Apart from the Avocet, the highlight of the week was the appearance of the first Sand Martins. Four were seen on Thursday and between two and five have been seen in subsequent days. This is pretty early for the Meadow with usually Farmoor getting the first county records of the year. It was a most heartwarming sight to see these little brown bullets zipping low over the water again.

On the duck front, the undoubted highlight was a huge count of 32 Pintail in the second half of the week. Clearly, some end of winter movement is underway and these birds are dispersing to their breeding grounds but I don't recall such a big count previously on the Meadow. Apart from that, Shelduck numbers varied between two and seven birds. There are a few spring Gadwall about but Teal and Wigeon numbers are already dwindling.

The gull roost seems to have fizzled out but this didn't stop us having yet another Mediterranean Gull record with another adult seen on Sunday along with the Avocets. This is now the fifth record of the year (though some of the three first winter birds may be the same returning bird). Apart from that there have been very few large gulls about at all.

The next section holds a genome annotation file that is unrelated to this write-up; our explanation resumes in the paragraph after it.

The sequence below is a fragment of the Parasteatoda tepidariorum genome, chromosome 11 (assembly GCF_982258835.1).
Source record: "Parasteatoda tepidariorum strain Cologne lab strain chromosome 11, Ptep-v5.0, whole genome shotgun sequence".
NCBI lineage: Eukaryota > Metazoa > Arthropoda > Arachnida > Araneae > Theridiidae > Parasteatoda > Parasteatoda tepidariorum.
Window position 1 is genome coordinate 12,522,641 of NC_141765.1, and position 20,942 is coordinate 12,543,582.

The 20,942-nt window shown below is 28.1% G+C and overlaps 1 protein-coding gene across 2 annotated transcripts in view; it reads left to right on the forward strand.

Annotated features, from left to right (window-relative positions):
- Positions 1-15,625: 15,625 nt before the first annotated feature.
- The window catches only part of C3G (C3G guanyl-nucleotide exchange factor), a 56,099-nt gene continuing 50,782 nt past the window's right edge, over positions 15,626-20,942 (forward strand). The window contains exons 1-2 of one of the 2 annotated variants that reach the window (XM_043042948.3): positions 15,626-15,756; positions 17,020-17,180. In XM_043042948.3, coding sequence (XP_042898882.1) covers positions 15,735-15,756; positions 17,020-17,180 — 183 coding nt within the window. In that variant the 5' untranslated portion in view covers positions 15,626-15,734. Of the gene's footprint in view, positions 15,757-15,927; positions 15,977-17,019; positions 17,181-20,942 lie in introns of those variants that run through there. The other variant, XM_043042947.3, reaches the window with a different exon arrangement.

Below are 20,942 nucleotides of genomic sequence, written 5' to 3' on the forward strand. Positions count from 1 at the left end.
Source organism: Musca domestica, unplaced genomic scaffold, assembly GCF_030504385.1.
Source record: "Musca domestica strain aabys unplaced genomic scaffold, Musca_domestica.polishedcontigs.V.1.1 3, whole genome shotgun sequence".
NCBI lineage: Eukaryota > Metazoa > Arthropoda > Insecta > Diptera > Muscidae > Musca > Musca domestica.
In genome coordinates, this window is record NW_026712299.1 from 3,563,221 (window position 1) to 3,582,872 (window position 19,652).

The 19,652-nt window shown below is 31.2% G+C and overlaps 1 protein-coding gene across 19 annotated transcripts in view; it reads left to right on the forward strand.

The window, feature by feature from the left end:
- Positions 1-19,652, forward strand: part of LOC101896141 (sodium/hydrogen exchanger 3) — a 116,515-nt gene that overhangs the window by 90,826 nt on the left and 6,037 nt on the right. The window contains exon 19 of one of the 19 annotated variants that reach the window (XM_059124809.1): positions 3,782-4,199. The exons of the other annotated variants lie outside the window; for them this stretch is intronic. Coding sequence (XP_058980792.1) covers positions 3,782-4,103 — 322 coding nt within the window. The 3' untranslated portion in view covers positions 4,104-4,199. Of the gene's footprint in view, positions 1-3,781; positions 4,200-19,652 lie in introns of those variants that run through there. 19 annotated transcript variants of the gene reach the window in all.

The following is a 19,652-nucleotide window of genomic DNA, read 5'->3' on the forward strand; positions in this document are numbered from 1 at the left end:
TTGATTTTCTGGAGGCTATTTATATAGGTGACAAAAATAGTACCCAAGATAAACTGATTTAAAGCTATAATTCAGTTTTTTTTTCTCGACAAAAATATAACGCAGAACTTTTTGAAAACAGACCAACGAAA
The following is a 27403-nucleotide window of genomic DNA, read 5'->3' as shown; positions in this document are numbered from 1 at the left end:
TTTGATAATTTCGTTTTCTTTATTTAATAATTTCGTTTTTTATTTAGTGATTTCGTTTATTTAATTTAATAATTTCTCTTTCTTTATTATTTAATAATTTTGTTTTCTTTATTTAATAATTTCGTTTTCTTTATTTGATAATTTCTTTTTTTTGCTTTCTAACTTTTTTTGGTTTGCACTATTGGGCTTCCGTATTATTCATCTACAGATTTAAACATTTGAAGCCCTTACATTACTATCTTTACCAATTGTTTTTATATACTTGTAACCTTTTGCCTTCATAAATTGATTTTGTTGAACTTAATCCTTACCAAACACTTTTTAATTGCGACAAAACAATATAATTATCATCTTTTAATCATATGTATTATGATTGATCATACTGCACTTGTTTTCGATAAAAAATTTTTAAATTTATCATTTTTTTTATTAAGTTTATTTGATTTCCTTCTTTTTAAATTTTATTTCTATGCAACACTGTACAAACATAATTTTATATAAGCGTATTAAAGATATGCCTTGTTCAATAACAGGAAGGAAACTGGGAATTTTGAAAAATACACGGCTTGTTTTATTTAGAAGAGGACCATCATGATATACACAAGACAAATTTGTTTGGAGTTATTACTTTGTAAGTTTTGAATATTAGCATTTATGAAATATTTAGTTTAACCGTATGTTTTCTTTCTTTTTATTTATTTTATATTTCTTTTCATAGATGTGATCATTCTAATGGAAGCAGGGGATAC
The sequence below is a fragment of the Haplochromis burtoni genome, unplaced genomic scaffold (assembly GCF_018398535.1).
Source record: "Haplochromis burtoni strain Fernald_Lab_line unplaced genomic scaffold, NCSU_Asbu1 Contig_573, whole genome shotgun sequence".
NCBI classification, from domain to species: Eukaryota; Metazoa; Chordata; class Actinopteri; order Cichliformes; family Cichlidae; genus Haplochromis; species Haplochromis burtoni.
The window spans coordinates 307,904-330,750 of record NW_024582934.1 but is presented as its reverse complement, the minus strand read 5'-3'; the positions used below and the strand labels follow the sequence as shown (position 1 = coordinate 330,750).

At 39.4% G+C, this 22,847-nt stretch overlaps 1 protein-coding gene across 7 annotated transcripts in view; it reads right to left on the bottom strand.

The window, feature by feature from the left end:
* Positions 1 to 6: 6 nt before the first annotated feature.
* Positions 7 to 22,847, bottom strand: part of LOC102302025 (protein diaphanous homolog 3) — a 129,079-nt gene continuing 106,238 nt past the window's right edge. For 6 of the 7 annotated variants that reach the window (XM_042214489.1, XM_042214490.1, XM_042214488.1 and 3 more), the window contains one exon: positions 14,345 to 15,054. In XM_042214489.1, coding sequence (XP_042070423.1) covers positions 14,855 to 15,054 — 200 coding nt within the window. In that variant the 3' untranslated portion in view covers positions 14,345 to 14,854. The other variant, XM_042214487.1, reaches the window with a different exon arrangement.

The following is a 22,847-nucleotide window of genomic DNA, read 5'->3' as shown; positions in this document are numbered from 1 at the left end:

Looking ahead, with two of my March predicitions having already happened (Med Gull and Sand Martin) that only leaves Garganey as a likely candidate though we could also get an early Little Ringed Plover as well. The only damper on what has been a good start to the year is that the floods, whilst looking great at the moment, won't last very long unless they get a good topping up. We do have some more showery weather forecast for later on in the week but a good deluge now wouldn't go amiss.

How not to do it!
These two photographers managed to flush the Avocets at least twice

1st March